When financial crisis is an opportunity

The troubles in Greece, Spain, Portugal, Ireland, have forced these countries to refocus their priorities. On the other hand, so-called successful economies like Brazil, India and China may have to pay, perhaps very soon, for lop-sided growth

Investors don't like trouble. Instinctively, like vast herds of wildebeest running across the Serengeti Plain, investors will also often stampede away from assets, markets, and countries that are having problems. Although it often sounds both prudent and cautious to follow the herd, over time it may be a bad idea.

Recently, investors have been savaging the so-called peripheral countries of the euro zone. For one reason or another, countries' sovereign debts have been considered very risky, at least by the default swap markets. Certainly if you look at some of the numbers this appears to be true. However, it might also be prudent to think of something else.

As the American White House Chief of Staff, Rahm Emanuel, said, "You never let a serious crisis go to waste." What he meant was that crises, especially the ones forced on countries or companies by the market, create a climate where reform goes from should to must. The greatest contribution that the market can make to efficiency, and ultimately economic growth, is discipline. And market discipline is never as effective as during periods of economic stress.

One of the most economically stressed countries has been Greece. Prior to the recent economic crisis, the Greek economy benefited broadly from its membership in the European Union and the euro. It allowed the Greeks to borrow at lower rates without the requirement of fiscal prudence.  But it was not simple profligacy that brought the Greeks down. Their monetary problems stemmed from an economically inefficient legal infrastructure.

The Greek regulatory environment is a major detriment to growth. The economy is filled with inefficient state-owned industries that were a heavy burden on both the economy and Greek taxpayers. Its tax system is complex and compliance was a bad joke. There are substantial barriers to entrepreneurship and the labour system fails to align wages with productivity.

Before the crisis, reform of all these barriers to economic growth seemed politically impossible. But the cost of international help required that the reforms proceed. The resulting strikes and riots were evidence that the political fears were justified. Nevertheless, the reforms have gone forward and they will increase Greece's productive potential and economic growth whether it remains within the euro zone or not.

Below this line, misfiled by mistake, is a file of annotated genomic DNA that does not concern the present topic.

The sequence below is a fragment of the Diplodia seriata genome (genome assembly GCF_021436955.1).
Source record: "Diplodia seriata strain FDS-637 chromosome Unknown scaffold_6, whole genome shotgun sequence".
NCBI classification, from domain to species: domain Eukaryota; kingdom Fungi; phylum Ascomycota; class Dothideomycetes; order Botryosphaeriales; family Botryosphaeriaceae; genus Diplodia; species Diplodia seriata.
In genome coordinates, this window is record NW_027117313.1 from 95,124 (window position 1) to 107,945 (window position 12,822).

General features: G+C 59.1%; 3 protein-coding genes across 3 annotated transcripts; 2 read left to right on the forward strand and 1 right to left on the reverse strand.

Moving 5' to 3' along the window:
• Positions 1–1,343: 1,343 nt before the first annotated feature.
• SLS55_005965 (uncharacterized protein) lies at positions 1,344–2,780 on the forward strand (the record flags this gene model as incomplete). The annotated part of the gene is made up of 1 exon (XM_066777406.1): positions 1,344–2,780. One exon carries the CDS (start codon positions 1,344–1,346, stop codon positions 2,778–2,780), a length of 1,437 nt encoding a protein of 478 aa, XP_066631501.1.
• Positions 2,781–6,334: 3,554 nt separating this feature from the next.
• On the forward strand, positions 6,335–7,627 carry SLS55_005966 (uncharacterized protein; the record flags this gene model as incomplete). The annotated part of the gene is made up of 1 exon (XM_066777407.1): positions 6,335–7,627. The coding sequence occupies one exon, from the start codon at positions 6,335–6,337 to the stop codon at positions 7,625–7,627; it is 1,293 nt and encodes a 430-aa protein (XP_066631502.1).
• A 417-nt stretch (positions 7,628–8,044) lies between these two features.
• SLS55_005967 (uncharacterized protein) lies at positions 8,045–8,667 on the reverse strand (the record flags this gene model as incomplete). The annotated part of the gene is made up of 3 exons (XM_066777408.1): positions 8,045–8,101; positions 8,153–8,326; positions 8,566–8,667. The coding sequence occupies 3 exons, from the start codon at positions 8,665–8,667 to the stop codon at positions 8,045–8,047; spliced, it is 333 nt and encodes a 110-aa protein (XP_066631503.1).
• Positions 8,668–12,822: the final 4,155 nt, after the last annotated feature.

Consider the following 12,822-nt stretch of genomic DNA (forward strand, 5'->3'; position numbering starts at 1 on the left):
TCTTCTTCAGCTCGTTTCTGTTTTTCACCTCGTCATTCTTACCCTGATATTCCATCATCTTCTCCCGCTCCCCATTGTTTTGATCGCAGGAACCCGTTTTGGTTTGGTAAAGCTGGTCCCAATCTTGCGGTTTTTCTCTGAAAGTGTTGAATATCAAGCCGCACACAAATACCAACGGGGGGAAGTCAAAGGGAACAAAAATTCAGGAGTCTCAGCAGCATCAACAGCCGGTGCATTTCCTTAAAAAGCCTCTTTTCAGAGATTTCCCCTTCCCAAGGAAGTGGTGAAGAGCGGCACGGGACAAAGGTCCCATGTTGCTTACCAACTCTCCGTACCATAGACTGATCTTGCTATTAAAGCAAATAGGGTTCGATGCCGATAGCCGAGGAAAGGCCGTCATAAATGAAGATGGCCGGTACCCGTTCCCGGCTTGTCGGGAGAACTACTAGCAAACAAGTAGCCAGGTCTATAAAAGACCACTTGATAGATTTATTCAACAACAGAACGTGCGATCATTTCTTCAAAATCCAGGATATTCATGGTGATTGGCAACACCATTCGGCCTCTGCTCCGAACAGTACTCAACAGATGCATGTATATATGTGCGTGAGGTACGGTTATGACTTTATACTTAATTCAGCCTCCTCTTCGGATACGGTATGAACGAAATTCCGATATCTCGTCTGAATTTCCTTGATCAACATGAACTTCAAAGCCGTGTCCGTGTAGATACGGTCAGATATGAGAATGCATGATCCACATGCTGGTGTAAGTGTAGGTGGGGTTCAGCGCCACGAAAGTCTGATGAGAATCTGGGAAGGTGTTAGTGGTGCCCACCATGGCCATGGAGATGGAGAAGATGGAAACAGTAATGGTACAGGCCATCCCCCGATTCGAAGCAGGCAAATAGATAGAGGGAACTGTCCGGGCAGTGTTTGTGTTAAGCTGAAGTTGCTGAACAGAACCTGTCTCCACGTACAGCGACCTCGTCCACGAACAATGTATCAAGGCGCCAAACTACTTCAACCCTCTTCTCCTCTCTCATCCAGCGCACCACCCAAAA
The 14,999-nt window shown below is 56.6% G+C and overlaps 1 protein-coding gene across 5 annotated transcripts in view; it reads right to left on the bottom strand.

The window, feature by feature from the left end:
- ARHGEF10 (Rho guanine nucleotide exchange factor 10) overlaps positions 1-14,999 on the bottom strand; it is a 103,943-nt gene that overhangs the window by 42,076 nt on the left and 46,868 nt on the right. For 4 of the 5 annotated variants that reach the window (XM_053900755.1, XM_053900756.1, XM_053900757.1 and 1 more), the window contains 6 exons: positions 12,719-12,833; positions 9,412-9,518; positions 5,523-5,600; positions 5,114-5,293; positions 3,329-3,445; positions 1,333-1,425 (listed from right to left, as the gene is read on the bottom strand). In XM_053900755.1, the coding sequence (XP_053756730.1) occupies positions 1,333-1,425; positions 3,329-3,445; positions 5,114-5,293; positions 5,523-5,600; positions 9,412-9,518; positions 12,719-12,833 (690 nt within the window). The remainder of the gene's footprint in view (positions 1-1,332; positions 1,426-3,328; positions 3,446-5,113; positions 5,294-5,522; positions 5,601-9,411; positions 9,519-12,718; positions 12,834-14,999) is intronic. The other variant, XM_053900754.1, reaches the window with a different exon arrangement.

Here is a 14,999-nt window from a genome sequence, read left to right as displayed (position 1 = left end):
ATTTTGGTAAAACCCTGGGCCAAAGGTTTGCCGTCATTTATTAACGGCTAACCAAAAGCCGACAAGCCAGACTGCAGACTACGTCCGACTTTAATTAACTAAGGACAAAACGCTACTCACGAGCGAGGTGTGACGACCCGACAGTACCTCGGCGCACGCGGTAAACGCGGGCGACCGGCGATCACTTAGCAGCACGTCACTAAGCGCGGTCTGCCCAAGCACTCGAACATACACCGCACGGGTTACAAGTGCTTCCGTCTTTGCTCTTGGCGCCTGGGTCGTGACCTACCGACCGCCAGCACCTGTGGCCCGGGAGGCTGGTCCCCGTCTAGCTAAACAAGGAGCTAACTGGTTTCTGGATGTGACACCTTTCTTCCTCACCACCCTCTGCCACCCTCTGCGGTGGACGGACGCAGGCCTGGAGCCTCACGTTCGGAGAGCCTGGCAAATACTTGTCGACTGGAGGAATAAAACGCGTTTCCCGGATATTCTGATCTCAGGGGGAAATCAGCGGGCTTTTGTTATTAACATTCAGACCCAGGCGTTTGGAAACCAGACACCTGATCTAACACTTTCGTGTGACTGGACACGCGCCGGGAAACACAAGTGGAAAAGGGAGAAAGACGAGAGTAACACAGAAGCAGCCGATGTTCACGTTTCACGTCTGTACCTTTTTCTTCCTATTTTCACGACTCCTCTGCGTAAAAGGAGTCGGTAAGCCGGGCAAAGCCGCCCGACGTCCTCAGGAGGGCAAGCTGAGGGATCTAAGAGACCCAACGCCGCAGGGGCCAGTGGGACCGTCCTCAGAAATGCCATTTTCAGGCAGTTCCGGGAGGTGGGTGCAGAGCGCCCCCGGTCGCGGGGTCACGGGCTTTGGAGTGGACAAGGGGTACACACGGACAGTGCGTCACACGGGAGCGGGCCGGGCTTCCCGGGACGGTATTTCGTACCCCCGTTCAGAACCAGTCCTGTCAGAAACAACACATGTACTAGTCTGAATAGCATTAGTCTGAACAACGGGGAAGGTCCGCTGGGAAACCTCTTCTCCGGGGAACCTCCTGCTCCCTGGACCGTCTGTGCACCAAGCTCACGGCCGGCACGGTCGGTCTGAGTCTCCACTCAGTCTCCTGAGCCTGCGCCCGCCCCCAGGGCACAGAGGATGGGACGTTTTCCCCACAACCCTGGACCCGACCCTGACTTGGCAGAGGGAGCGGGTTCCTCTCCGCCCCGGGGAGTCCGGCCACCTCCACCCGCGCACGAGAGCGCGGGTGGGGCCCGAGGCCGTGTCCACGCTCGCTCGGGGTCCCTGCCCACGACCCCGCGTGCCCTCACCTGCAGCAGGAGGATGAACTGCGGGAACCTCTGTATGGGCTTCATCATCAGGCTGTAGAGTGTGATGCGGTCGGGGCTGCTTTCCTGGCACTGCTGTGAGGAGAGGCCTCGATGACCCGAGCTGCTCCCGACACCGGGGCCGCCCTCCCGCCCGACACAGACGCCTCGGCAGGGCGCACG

Spain is another country that has recently been a victim of the markets. Like Greece, Spain suffers from inefficiencies within its legal infrastructure. One of the most severe problems is a two-tiered labour system. Centralised, compulsively collective bargaining agreements, indexing of wages and protection for permanent employment worked exceptionally well for those people with jobs, especially those within the civil service. But the system discouraged new hires and so discriminated against the young. The result is an unemployment rate stuck at over 20%.

Earlier this year, Spain's prime minister initially refused to attempt any reform and steadfastly maintained that Spain was not Greece. The recent troubles with the Irish banks and Portuguese sovereign debt have happily refocused his priorities. If market pressure continues, the result will be real reform followed by real growth.

In contrast to the problems of developing countries, economic growth in emerging markets seems positively stellar. The economies of Brazil, India and China were almost untouched by the global recession. They are all now growing at an impressive rate. This is a problem. Over the past two decades all three countries have undergone extensive and often painful reforms of their regulatory systems. The fruits of these reforms are evident in their more recent economic growth and resiliency. Sadly, their success has led them to rest on their laurels.

In Brazil, economic growth has created a new middle class intent on using credit to purchase imported consumer products whose price has been lowered by the strong real. The result has been a deficit and inflation. Since there has been little need, the Brazilian government has not dealt with its tangled bureaucracy, inefficient tax system and poor infrastructure.

The booming Indian economy and the stronger rupee have also pulled in more imports than exports. This trade deficit is being filled by short-term capital. Like Brazil this could easily lead to a disastrous balance of payment crisis.

China's growth has led to a new assertiveness which is based on the false conclusion that their market-controlled economy functions far better than a market system. The optimism and exuberance masks massive problems with their financial system, real estate market and mercantilist export strategies.

In time, perhaps very soon, the markets of China, India and Brazil may have to pay for their success. In contrast, the productivity forced upon Greece by the markets will no doubt reap rich dividends. What investors need to understand is that investment in regulatory reform during a crisis is a signal to change direction and run away from seeming success toward apparent failure.

(The writer is president of Emerging Market Strategies and can be contacted at [email protected] or [email protected])

nagesh kini
1 decade ago
The PIGS - Portugal-Italy-Greece-Spain now added Iceland-Ireland all free market countries like the South Asians and Mexico are under going the pangs. Russia and the so-called Eastern Bloc has managed to stay out.
India under no circumstances should opt for rupee convertabilty.
Reduce imports of Californian oranges, Washington grapes and Chinese Ganesha's ( I've been gifted one!), now onions from Pak.
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